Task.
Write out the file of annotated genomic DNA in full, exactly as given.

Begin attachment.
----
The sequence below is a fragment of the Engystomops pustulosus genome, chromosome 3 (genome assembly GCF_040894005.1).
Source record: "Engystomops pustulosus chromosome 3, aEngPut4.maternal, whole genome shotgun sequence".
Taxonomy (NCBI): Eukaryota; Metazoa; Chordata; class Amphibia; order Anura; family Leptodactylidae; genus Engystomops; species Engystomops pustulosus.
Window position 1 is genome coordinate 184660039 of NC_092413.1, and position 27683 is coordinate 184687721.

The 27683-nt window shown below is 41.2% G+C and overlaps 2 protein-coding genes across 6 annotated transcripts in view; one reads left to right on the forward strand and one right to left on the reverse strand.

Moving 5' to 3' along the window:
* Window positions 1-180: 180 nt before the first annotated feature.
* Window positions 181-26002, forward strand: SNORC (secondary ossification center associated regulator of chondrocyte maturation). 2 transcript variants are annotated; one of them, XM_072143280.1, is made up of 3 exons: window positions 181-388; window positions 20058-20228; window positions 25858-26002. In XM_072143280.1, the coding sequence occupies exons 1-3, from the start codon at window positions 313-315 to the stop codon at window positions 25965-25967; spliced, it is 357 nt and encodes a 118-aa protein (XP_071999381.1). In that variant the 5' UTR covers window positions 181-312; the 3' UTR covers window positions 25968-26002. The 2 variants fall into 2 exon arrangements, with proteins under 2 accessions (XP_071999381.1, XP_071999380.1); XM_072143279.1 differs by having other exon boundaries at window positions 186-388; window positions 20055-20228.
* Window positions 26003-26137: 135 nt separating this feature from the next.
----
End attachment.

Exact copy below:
The sequence below is a fragment of the Engystomops pustulosus genome, chromosome 3 (genome assembly GCF_040894005.1).
Source record: "Engystomops pustulosus chromosome 3, aEngPut4.maternal, whole genome shotgun sequence".
Taxonomy (NCBI): Eukaryota; Metazoa; Chordata; class Amphibia; order Anura; family Leptodactylidae; genus Engystomops; species Engystomops pustulosus.
Window position 1 is genome coordinate 184660039 of NC_092413.1, and position 27683 is coordinate 184687721.

The 27683-nt window shown below is 41.2% G+C and overlaps 2 protein-coding genes across 6 annotated transcripts in view; one reads left to right on the forward strand and one right to left on the reverse strand.

Moving 5' to 3' along the window:
* Window positions 1-180: 180 nt before the first annotated feature.
* Window positions 181-26002, forward strand: SNORC (secondary ossification center associated regulator of chondrocyte maturation). 2 transcript variants are annotated; one of them, XM_072143280.1, is made up of 3 exons: window positions 181-388; window positions 20058-20228; window positions 25858-26002. In XM_072143280.1, the coding sequence occupies exons 1-3, from the start codon at window positions 313-315 to the stop codon at window positions 25965-25967; spliced, it is 357 nt and encodes a 118-aa protein (XP_071999381.1). In that variant the 5' UTR covers window positions 181-312; the 3' UTR covers window positions 25968-26002. The 2 variants fall into 2 exon arrangements, with proteins under 2 accessions (XP_071999381.1, XP_071999380.1); XM_072143279.1 differs by having other exon boundaries at window positions 186-388; window positions 20055-20228.
* Window positions 26003-26137: 135 nt separating this feature from the next.